When can a person accused of sexual misconduct sue the accuser for defamation? Since the #MeToo movement began, more and more people accused of sexual assault have turned to defamation lawsuits as a weapon to combat those allegations. In 2022 Johnny Depp won his defamation claim against his ex, Amber Heard, who had written an op-ed describing herself as a survivor of domestic violence, without naming Depp. (Depp was also found liable for defaming Heard when his lawyer called Heard’s claims a “hoax”). In 2020 a judge found singer Kesha had defamed her former music producer by telling a friend he had raped her; New York’s highest court recently overturned that decision, and the parties settled. A crowdsourced Google spreadsheet of allegations of sexual misconduct against men in media resulted in a lawsuit against the woman who started the spreadsheet, and a six-figure settlement for the plaintiff. Defamation claims in sexual assault cases have gone the other way too; A jury recently found that Donald Trump defamed E. Jean Carroll by calling her sexual assault allegations against him a hoax. In these high-profile instances, defamation suits have become a vehicle to set up a jury to decide whether allegations of sexual misconduct are true. CONTINUE READING ›
For the second time this year, the First Circuit has reversed a district court’s ruling dismissing a student’s breach of contract claim against his school, reaffirming that courts are willing to second guess school’s interpretations and applications of their own policies.
Background of the Case
In Doe v. Stonehill College the plaintiff alleged that Stonehill had violated his contract with the school, and discriminated against him in violation of Title IX, when it found him responsible for sexual misconduct in 2018 and expelled him. According to his complaint, he and student Jane Roe had had three previous consensual sexual encounters before the incident that gave rise to her Title IX complaint against him. On the night in question, he claimed that the two engaged in sexual conduct that was the same as on other nights, and to which she consented in the same way (through physical manifestations of consent) that she had on previous occasions.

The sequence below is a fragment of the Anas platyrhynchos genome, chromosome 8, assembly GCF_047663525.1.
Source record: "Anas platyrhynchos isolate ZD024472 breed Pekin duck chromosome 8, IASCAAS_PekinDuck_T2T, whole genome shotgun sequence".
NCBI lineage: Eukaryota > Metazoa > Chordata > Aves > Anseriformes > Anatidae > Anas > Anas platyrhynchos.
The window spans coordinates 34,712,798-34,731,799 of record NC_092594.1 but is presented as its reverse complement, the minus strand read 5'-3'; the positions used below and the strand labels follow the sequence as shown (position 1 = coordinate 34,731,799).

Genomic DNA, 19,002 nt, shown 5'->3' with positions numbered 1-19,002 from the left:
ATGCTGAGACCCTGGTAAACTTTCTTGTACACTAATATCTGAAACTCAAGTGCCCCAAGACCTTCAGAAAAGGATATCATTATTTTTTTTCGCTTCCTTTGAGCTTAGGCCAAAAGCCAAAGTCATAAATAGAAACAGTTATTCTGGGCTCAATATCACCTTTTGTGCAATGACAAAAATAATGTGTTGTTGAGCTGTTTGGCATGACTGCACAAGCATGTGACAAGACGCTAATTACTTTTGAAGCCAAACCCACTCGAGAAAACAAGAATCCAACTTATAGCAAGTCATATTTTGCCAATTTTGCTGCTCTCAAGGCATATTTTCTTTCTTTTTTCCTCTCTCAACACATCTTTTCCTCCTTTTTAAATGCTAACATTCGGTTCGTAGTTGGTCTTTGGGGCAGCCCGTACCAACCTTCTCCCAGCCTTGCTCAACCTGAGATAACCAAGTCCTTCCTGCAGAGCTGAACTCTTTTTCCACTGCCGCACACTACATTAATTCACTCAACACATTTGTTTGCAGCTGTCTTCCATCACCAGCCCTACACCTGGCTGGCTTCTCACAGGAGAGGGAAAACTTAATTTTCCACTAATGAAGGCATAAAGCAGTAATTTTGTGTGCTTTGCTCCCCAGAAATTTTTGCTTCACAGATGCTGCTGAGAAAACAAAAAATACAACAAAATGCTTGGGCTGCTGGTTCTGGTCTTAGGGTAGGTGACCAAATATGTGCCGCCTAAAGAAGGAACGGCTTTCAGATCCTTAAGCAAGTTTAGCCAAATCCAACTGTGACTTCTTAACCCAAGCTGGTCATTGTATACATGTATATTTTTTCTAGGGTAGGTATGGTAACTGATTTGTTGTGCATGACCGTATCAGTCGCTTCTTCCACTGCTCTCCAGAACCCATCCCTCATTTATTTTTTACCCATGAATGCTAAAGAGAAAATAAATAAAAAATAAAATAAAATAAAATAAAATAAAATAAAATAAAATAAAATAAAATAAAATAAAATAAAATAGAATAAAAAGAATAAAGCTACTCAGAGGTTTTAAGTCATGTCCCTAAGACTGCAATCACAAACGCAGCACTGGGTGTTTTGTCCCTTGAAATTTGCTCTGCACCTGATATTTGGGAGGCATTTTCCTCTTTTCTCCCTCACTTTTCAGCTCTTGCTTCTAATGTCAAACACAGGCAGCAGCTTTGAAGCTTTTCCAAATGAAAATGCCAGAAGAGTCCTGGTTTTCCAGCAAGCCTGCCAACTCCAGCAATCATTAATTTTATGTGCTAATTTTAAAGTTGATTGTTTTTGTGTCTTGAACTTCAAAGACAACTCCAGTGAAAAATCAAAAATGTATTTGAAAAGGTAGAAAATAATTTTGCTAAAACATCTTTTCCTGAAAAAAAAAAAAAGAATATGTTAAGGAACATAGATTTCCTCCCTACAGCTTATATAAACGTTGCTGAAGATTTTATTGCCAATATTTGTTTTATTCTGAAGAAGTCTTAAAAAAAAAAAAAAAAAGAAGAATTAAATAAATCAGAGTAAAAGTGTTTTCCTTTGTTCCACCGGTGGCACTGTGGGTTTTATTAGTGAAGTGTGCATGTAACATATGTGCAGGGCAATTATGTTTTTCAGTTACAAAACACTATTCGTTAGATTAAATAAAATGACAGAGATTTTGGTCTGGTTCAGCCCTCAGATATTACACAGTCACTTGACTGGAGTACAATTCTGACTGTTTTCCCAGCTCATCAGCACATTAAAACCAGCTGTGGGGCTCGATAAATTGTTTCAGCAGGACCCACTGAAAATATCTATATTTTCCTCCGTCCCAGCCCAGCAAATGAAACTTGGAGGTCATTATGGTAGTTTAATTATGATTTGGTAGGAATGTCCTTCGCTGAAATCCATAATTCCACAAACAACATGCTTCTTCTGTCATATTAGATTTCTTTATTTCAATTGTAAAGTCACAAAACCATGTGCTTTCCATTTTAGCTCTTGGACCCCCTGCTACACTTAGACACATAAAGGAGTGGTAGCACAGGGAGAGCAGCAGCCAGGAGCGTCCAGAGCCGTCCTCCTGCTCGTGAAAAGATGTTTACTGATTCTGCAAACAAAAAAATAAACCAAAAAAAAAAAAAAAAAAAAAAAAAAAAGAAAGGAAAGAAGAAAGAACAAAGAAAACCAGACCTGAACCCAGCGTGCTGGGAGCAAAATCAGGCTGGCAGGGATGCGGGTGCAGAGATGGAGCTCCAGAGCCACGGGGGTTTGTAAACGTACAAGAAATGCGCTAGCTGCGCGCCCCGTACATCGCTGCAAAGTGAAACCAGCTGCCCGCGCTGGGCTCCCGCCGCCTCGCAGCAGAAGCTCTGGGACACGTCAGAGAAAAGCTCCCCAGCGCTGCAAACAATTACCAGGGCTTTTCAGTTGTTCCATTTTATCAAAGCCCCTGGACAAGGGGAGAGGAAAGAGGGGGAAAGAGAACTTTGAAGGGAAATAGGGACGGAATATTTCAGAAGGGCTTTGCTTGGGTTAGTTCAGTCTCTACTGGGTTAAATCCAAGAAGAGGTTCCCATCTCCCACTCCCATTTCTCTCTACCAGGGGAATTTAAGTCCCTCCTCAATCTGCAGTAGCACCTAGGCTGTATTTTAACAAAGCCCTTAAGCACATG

One of several controversial revisions to the new Title IX regulations issued by the Department of Education (DOE) is the change to the definition of “sexual harassment.” The regulations significantly narrow the scope of Title IX’s definition of sexual harassment, making it less expansive than the workplace standard for sexual harassment under Title VII and related state anti-discrimination laws. The DOE has justified this dramatic redefinition of sexual harassment based on concerns that Title IX enforcement has been overbroad and, as a result, has applied to conduct that may implicate free speech and academic freedom concerns. The DOE also supports the revisions by claiming that they clarify and provide more explicit guidance to schools about what conduct constitutes sexual harassment for Title IX purposes. The new regulations may provide more clarity in the most egregious circumstances involving quid pro quo sexual harassment and conduct that constitutes sexual assault, dating violence, domestic violence, or stalking under the Clery Act (the federal law requiring United States colleges and universities to disclose information about crime on and around their campuses). However, the revised definition raises serious questions for complainants about whether other conduct—such as some forms of physical contact, verbal sexual harassment, or gender-based (non-sexual) or LGBTQ-based harassment—will be prohibited under Title IX.
Definition of Sexual Harassment Under Prior Law